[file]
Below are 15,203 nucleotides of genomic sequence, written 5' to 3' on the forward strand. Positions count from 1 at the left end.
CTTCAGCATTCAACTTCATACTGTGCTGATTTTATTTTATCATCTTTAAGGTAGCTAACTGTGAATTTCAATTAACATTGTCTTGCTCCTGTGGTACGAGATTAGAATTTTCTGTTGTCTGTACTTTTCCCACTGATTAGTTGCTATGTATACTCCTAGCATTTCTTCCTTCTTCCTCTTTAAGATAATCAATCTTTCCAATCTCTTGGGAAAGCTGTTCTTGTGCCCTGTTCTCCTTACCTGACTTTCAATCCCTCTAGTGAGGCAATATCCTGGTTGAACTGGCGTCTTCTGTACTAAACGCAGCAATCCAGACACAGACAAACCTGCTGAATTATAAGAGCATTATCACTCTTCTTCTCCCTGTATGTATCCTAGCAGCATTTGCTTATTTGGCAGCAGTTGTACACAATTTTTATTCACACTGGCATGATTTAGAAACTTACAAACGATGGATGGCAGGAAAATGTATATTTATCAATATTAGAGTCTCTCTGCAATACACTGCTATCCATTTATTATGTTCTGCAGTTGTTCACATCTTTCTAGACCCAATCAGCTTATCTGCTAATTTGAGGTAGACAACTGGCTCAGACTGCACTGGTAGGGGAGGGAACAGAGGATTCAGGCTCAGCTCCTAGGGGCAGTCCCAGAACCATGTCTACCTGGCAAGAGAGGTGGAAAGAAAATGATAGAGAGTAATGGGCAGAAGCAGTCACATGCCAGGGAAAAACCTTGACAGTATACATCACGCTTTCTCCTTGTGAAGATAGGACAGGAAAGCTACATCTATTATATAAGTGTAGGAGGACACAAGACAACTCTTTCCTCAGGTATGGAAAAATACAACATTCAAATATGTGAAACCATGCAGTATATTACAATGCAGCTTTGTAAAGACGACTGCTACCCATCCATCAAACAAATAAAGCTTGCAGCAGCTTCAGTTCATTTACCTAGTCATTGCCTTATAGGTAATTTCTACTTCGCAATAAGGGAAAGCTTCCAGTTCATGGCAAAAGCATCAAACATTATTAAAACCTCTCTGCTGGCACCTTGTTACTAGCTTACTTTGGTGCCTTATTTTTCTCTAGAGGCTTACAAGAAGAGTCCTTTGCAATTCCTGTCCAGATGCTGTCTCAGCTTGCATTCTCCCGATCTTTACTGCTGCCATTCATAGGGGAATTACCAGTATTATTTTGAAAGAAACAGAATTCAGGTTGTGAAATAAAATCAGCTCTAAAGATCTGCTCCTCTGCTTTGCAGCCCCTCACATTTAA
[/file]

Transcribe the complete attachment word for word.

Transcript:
Below are 15,203 nucleotides of genomic sequence, written 5' to 3' on the forward strand. Positions count from 1 at the left end.
CTTCAGCATTCAACTTCATACTGTGCTGATTTTATTTTATCATCTTTAAGGTAGCTAACTGTGAATTTCAATTAACATTGTCTTGCTCCTGTGGTACGAGATTAGAATTTTCTGTTGTCTGTACTTTTCCCACTGATTAGTTGCTATGTATACTCCTAGCATTTCTTCCTTCTTCCTCTTTAAGATAATCAATCTTTCCAATCTCTTGGGAAAGCTGTTCTTGTGCCCTGTTCTCCTTACCTGACTTTCAATCCCTCTAGTGAGGCAATATCCTGGTTGAACTGGCGTCTTCTGTACTAAACGCAGCAATCCAGACACAGACAAACCTGCTGAATTATAAGAGCATTATCACTCTTCTTCTCCCTGTATGTATCCTAGCAGCATTTGCTTATTTGGCAGCAGTTGTACACAATTTTTATTCACACTGGCATGATTTAGAAACTTACAAACGATGGATGGCAGGAAAATGTATATTTATCAATATTAGAGTCTCTCTGCAATACACTGCTATCCATTTATTATGTTCTGCAGTTGTTCACATCTTTCTAGACCCAATCAGCTTATCTGCTAATTTGAGGTAGACAACTGGCTCAGACTGCACTGGTAGGGGAGGGAACAGAGGATTCAGGCTCAGCTCCTAGGGGCAGTCCCAGAACCATGTCTACCTGGCAAGAGAGGTGGAAAGAAAATGATAGAGAGTAATGGGCAGAAGCAGTCACATGCCAGGGAAAAACCTTGACAGTATACATCACGCTTTCTCCTTGTGAAGATAGGACAGGAAAGCTACATCTATTATATAAGTGTAGGAGGACACAAGACAACTCTTTCCTCAGGTATGGAAAAATACAACATTCAAATATGTGAAACCATGCAGTATATTACAATGCAGCTTTGTAAAGACGACTGCTACCCATCCATCAAACAAATAAAGCTTGCAGCAGCTTCAGTTCATTTACCTAGTCATTGCCTTATAGGTAATTTCTACTTCGCAATAAGGGAAAGCTTCCAGTTCATGGCAAAAGCATCAAACATTATTAAAACCTCTCTGCTGGCACCTTGTTACTAGCTTACTTTGGTGCCTTATTTTTCTCTAGAGGCTTACAAGAAGAGTCCTTTGCAATTCCTGTCCAGATGCTGTCTCAGCTTGCATTCTCCCGATCTTTACTGCTGCCATTCATAGGGGAATTACCAGTATTATTTTGAAAGAAACAGAATTCAGGTTGTGAAATAAAATCAGCTCTAAAGATCTGCTCCTCTGCTTTGCAGCCCCTCACATTTAA